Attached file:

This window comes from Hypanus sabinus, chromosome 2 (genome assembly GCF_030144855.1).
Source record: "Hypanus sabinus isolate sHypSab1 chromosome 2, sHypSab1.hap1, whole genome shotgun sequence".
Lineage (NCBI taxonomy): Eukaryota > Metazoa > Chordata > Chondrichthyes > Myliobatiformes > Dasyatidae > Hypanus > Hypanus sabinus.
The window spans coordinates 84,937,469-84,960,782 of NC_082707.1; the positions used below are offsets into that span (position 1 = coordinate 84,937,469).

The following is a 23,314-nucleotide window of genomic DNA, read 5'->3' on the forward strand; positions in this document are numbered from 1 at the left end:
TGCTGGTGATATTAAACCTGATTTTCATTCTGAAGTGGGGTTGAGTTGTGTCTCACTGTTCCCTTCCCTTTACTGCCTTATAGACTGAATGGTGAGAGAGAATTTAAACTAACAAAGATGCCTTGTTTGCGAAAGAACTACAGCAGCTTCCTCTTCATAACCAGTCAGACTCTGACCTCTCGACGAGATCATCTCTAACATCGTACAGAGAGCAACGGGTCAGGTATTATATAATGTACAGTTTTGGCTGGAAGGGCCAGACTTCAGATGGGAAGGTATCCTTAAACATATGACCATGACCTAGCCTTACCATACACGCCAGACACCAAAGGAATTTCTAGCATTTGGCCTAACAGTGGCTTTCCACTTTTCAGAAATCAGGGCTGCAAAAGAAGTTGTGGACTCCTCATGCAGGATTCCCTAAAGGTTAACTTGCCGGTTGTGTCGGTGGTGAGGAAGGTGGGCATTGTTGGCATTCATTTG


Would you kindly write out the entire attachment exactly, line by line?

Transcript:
This window comes from Hypanus sabinus, chromosome 2 (genome assembly GCF_030144855.1).
Source record: "Hypanus sabinus isolate sHypSab1 chromosome 2, sHypSab1.hap1, whole genome shotgun sequence".
Lineage (NCBI taxonomy): Eukaryota > Metazoa > Chordata > Chondrichthyes > Myliobatiformes > Dasyatidae > Hypanus > Hypanus sabinus.
The window spans coordinates 84,937,469-84,960,782 of NC_082707.1; the positions used below are offsets into that span (position 1 = coordinate 84,937,469).

The following is a 23,314-nucleotide window of genomic DNA, read 5'->3' on the forward strand; positions in this document are numbered from 1 at the left end:
TGCTGGTGATATTAAACCTGATTTTCATTCTGAAGTGGGGTTGAGTTGTGTCTCACTGTTCCCTTCCCTTTACTGCCTTATAGACTGAATGGTGAGAGAGAATTTAAACTAACAAAGATGCCTTGTTTGCGAAAGAACTACAGCAGCTTCCTCTTCATAACCAGTCAGACTCTGACCTCTCGACGAGATCATCTCTAACATCGTACAGAGAGCAACGGGTCAGGTATTATATAATGTACAGTTTTGGCTGGAAGGGCCAGACTTCAGATGGGAAGGTATCCTTAAACATATGACCATGACCTAGCCTTACCATACACGCCAGACACCAAAGGAATTTCTAGCATTTGGCCTAACAGTGGCTTTCCACTTTTCAGAAATCAGGGCTGCAAAAGAAGTTGTGGACTCCTCATGCAGGATTCCCTAAAGGTTAACTTGCCGGTTGTGTCGGTGGTGAGGAAGGTGGGCATTGTTGGCATTCATTTG